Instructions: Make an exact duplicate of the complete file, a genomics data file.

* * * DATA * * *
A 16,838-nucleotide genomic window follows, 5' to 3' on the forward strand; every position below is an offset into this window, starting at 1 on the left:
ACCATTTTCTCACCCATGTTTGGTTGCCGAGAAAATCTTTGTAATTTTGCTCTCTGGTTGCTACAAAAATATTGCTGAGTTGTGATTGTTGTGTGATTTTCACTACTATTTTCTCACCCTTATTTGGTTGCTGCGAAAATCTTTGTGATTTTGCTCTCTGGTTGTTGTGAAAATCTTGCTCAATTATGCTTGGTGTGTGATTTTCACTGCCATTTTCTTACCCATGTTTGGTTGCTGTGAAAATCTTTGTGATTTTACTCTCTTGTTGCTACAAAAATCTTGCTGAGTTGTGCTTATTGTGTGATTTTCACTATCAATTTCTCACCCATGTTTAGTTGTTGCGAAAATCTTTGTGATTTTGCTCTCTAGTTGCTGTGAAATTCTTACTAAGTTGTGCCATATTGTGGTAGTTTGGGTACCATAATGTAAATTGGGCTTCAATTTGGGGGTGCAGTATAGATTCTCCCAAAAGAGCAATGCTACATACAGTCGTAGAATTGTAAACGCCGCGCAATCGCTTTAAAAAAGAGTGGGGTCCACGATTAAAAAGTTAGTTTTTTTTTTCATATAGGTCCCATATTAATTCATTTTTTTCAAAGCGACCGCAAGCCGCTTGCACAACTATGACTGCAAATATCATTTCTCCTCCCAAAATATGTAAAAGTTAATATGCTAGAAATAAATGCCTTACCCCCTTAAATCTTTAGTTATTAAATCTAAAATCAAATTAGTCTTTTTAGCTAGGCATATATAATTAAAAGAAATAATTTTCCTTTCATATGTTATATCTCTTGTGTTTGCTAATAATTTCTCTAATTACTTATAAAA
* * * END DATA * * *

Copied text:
A 16,838-nucleotide genomic window follows, 5' to 3' on the forward strand; every position below is an offset into this window, starting at 1 on the left:
ACCATTTTCTCACCCATGTTTGGTTGCCGAGAAAATCTTTGTAATTTTGCTCTCTGGTTGCTACAAAAATATTGCTGAGTTGTGATTGTTGTGTGATTTTCACTACTATTTTCTCACCCTTATTTGGTTGCTGCGAAAATCTTTGTGATTTTGCTCTCTGGTTGTTGTGAAAATCTTGCTCAATTATGCTTGGTGTGTGATTTTCACTGCCATTTTCTTACCCATGTTTGGTTGCTGTGAAAATCTTTGTGATTTTACTCTCTTGTTGCTACAAAAATCTTGCTGAGTTGTGCTTATTGTGTGATTTTCACTATCAATTTCTCACCCATGTTTAGTTGTTGCGAAAATCTTTGTGATTTTGCTCTCTAGTTGCTGTGAAATTCTTACTAAGTTGTGCCATATTGTGGTAGTTTGGGTACCATAATGTAAATTGGGCTTCAATTTGGGGGTGCAGTATAGATTCTCCCAAAAGAGCAATGCTACATACAGTCGTAGAATTGTAAACGCCGCGCAATCGCTTTAAAAAAGAGTGGGGTCCACGATTAAAAAGTTAGTTTTTTTTTTCATATAGGTCCCATATTAATTCATTTTTTTCAAAGCGACCGCAAGCCGCTTGCACAACTATGACTGCAAATATCATTTCTCCTCCCAAAATATGTAAAAGTTAATATGCTAGAAATAAATGCCTTACCCCCTTAAATCTTTAGTTATTAAATCTAAAATCAAATTAGTCTTTTTAGCTAGGCATATATAATTAAAAGAAATAATTTTCCTTTCATATGTTATATCTCTTGTGTTTGCTAATAATTTCTCTAATTACTTATAAAA